The most interesting recent Lorne Michaels story involves the memorable “SNL” cold open in the wake of the Sandy Hook Elementary School shootings. “Between dress and air (Lorne) came up with the idea of after the kids sing ‘Silent Night’ they dip to black and then they come up and say ‘Live from New York,” Martin Short, on Studio Q, told the host. This insight into such a culturally significant moment not only gives us a glimpse as to what it is exactly that Lorne Michaels does at “SNL,” but also provides us with the reason why as to why he is so culturally invaluable. The Lorne Michaels touch.

No portrait, no matter how brief, of Lorne Michaels would be accurate without referring to the man’s position in the world of comedy. Michaels, in the winter of his life, gives off an air as patrician now as he exuded was smart-alecky in the 1970s. He was more of a creative when he was younger, and now he can only be properly construed under the category of “suit.” As something of a fixer — with none of the negative connotations, I must add — Michaels has been a major reason for the success of NBC late night (with Conan and Jimmy) and Saturday night. However, at no other time has Lorne Michaels wielded as much power as he does now. The rise of Jimmy Fallon (and in his wake, Seth Meyers), the fresh nostalgia over the end of “30 Rock”, the ungodly power of the Weekend Update chair all argue that Lorne Michaels has an almost unnatural pop-cultural influence. “For decades, the host of The Tonight Show has been crowned NBC’s late-night king,” wrote Nellie Andreeva for Deadline. “But through the years, one figure has been looming larger than any host or executive in NBC’s late night, producer Lorne Michaels, and the current turmoil over the Tonight Show transition is poised to further cement his enormous clout. ” His power grows stronger and stronger.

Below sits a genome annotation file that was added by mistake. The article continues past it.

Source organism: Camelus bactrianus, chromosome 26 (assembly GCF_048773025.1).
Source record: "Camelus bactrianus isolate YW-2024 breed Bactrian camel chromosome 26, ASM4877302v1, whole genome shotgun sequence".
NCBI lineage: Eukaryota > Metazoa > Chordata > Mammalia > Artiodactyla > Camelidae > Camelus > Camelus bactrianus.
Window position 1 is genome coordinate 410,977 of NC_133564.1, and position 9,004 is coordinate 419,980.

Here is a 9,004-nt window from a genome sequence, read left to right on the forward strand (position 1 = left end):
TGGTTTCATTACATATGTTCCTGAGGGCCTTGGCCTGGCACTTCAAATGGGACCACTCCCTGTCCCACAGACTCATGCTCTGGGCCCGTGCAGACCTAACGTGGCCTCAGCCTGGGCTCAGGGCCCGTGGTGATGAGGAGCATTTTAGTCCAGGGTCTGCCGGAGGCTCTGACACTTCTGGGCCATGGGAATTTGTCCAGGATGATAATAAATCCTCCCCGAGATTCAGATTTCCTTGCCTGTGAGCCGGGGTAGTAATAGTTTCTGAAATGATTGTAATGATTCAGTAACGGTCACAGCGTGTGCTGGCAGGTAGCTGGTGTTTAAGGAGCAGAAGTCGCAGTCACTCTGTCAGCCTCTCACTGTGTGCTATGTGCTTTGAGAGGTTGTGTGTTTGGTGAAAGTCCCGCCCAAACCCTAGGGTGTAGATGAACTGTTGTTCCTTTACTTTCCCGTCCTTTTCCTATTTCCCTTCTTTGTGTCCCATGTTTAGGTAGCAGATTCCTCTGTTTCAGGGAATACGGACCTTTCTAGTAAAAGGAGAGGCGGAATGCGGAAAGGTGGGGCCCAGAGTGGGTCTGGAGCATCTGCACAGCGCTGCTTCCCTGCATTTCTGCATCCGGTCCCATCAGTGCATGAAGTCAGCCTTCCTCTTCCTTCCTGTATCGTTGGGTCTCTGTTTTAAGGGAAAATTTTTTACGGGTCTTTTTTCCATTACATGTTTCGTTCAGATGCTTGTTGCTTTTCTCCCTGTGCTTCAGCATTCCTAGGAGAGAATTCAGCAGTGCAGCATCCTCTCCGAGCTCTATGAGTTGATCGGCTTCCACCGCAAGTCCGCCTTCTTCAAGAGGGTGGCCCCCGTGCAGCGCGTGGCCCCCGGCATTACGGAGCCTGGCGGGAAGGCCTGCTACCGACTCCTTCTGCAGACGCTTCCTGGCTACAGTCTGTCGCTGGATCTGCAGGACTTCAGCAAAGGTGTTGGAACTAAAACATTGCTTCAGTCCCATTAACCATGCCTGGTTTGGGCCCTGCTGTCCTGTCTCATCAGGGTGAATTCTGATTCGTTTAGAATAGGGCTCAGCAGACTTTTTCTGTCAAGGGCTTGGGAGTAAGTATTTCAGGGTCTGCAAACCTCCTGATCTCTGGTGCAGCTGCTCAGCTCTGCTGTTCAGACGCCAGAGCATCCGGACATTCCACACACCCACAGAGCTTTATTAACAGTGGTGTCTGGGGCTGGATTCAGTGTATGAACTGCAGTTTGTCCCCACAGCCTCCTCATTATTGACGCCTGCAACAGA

After 36 years, after being nominated for 80 Emmys (and winning 18), Lorne Michael will be honored by the Peabody’s at the Waldorf-Astoria on May 20th. Well played, Lorne Michaels.

What do you think of Lorne Michaels’ achievement? Tell us in the comments section below or on Facebook and Twitter.

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Home Run

Hank Azaria Gets Thrown A Curve Ball

Brockmire Premieres April 5 at 10P

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Photo Credit: Everett Collection

Unless you’ve somehow missed every episode of the Simpsons since 1989, then surely you know that Hank Azaria is one of the most important character actors of our time. He’s so prolific and his voice is so dynamic that he’s responsible for more iconic personalities than most folks realize. Basically, he’s the great and powerful Oz — except that when you pull back the curtain the truth is actually more impressive. And now Hank is coming to IFC to bring yet another character to the TV pop culture hive mind in the new series Brockmire. Check out the trailer below.